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Deconstructing Music: Using sound wave science to build a song (middle)

Last changed: 07/03/2019 10:25am
6 , 7 , 8 Music
Music Math Science
Both Grade Level and Arts/PE Program Alignment
1 60 min
1 other
The program can be tailored to one standard class period, from 45 to 60 minutes.
In-School Workshop
All Year
$10 0
$200 0
no Phone , Email
Music Building Blocks, Handouts, Keyboard
None
Smartboard or other projector that can be hooked to a laptop. A cleared space (approx 12' x 12' minimum) in the classroom where students can build using the large foam blocks provided.
I can understand how differences in wave length create different pitches.

I can understand that there is a vertical component (harmony) and horizontal component (melody) in music.

I can construct a simple harmony by stacking three notes on top of each other.

I can construct a simple melody by lining up 8 notes side by side.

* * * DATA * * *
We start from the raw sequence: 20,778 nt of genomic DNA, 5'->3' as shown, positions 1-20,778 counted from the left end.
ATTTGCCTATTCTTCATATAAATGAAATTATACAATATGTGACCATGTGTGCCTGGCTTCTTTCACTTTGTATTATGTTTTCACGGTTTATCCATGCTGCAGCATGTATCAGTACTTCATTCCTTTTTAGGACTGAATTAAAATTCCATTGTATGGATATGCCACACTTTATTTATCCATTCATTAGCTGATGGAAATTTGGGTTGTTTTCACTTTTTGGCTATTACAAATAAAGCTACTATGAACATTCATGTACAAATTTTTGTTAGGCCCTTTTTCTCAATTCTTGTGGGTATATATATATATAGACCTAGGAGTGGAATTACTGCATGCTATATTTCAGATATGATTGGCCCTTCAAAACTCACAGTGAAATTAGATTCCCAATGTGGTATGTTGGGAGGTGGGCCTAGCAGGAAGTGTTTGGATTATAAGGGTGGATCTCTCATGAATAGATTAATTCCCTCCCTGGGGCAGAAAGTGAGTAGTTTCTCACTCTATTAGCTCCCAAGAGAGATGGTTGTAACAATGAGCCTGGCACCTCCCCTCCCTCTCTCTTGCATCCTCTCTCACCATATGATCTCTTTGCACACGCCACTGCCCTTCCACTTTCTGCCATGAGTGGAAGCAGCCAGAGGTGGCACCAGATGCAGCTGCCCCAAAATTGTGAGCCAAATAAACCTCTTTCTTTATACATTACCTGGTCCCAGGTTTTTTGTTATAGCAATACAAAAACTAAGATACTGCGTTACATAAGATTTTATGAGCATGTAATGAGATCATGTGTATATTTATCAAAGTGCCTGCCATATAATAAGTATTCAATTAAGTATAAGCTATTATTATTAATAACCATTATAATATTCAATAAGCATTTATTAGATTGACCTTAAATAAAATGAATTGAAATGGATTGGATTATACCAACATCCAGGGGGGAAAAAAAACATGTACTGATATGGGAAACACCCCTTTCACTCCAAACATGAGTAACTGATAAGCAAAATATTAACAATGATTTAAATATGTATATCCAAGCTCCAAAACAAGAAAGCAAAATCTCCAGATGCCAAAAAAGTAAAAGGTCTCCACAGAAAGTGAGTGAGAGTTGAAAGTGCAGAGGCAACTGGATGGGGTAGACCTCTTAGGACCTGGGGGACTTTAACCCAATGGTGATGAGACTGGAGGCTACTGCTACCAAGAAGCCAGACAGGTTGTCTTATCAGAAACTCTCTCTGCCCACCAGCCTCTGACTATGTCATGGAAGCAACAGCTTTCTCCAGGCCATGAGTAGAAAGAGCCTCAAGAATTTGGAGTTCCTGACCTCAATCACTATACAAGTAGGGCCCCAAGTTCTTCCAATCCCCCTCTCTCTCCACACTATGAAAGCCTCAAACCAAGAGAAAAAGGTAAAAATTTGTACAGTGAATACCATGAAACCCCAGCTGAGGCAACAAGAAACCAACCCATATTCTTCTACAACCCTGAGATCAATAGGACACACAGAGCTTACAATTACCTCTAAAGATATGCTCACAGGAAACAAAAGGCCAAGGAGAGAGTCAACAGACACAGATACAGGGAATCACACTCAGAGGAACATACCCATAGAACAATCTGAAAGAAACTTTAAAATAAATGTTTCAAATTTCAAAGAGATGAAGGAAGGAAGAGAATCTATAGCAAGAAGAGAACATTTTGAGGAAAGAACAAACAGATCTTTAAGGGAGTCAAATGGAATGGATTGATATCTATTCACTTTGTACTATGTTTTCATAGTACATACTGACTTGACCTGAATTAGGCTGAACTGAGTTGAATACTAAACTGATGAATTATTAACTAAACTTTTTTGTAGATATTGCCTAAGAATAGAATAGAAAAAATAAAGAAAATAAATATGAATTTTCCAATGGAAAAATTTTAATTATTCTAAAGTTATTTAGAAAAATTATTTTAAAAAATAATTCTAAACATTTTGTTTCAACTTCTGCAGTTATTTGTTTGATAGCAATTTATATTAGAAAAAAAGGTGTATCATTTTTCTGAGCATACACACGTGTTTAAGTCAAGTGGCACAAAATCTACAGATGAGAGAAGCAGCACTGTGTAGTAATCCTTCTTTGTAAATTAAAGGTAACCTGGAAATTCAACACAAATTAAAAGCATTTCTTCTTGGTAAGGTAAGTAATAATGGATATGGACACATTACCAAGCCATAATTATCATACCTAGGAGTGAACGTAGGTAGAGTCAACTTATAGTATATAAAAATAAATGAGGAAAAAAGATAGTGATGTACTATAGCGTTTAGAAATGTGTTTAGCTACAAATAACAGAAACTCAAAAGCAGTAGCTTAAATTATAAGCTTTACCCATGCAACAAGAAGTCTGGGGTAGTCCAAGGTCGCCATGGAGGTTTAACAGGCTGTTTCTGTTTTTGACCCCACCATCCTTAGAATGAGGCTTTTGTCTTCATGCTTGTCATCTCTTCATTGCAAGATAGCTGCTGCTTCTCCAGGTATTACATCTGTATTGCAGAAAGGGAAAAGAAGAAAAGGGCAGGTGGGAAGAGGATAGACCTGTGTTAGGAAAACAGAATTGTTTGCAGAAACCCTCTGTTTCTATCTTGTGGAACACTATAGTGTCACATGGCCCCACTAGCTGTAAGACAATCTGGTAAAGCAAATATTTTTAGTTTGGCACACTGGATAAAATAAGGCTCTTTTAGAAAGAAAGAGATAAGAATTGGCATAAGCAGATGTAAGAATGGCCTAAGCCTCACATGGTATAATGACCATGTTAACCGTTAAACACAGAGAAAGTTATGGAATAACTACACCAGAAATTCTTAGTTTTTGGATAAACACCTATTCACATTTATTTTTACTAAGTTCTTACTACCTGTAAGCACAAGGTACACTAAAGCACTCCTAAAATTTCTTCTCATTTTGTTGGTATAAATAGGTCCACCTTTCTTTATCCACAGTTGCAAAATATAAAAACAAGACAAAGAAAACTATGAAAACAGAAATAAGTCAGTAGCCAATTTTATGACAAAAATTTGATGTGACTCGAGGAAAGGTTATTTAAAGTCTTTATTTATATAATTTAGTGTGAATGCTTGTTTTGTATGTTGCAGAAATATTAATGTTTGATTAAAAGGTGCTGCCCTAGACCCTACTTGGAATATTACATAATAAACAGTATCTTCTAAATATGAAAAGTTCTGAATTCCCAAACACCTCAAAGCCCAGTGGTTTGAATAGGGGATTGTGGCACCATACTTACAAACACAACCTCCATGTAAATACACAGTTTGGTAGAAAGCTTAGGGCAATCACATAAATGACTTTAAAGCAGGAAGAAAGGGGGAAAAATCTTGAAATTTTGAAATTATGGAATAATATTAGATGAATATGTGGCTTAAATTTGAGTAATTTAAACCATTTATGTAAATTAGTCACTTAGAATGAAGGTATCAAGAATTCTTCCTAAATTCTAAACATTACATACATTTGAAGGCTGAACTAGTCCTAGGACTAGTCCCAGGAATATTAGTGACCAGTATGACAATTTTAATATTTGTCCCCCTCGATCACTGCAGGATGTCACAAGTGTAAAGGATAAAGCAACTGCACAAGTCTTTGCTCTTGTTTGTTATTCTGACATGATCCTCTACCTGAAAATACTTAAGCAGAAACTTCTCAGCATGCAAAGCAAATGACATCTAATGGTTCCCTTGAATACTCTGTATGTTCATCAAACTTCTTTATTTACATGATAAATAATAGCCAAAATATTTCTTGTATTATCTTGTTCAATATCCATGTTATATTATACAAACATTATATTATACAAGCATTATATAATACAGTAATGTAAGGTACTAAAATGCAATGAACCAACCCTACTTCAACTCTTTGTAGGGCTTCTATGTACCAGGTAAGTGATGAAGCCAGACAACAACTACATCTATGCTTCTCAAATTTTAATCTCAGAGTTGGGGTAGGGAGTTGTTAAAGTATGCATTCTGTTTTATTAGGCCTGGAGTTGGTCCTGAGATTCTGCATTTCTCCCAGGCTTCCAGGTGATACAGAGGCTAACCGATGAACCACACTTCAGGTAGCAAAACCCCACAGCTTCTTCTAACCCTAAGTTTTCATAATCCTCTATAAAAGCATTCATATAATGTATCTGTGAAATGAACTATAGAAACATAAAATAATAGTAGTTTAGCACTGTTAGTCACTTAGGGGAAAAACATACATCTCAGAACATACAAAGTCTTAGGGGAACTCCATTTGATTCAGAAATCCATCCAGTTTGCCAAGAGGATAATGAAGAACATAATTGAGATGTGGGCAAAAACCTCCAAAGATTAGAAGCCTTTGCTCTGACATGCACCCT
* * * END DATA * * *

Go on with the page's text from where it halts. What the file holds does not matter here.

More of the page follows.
Students will learn about sound waves via the vertical (harmonic) and horizontal (melodic) aspects in music. This will be based on the natural overtone series (the mathematical principle that determines why some notes sound good together and why some don't). Chords are vertical (stacked notes). Melody is horizontal (notes side by side). Students enter to find large, colored blocks arranged into a short composition. Each block has a note name on it. There will be a line of notes arranged horizontally, making a melody. Behind it will be groups of three notes stacked on top of each other, making the harmony. The teaching artist will play the composition on piano, then explain the concept of melody and harmony. He will demonstrate the overtone series via graphs and computer simulations shown on the smartboard/projector. They will learn why some groups of notes sound good together, and others do not, based on the interaction of sound waves. They will then work in small groups to build their own vertical harmony by stacking 3 notes on top of each other. Through experimentation they will see that, by following the rules of the overtone series, they can make combinations of notes that sound good together. When they break the rules, the harmonies will sound very bad. The teaching artist will play each group's harmony on piano. They will then move onto melody, learning about the natural construction of melody. They will learn the terms tonic (most important note) and dominant (second most important). The groups will then build a melody by placing 8 notes in a row. . They will end by putting together harmony and melody, thereby reconstructing their own variation of what the teaching artist presented at the beginning of class. Depth of scientific information will vary by grade level.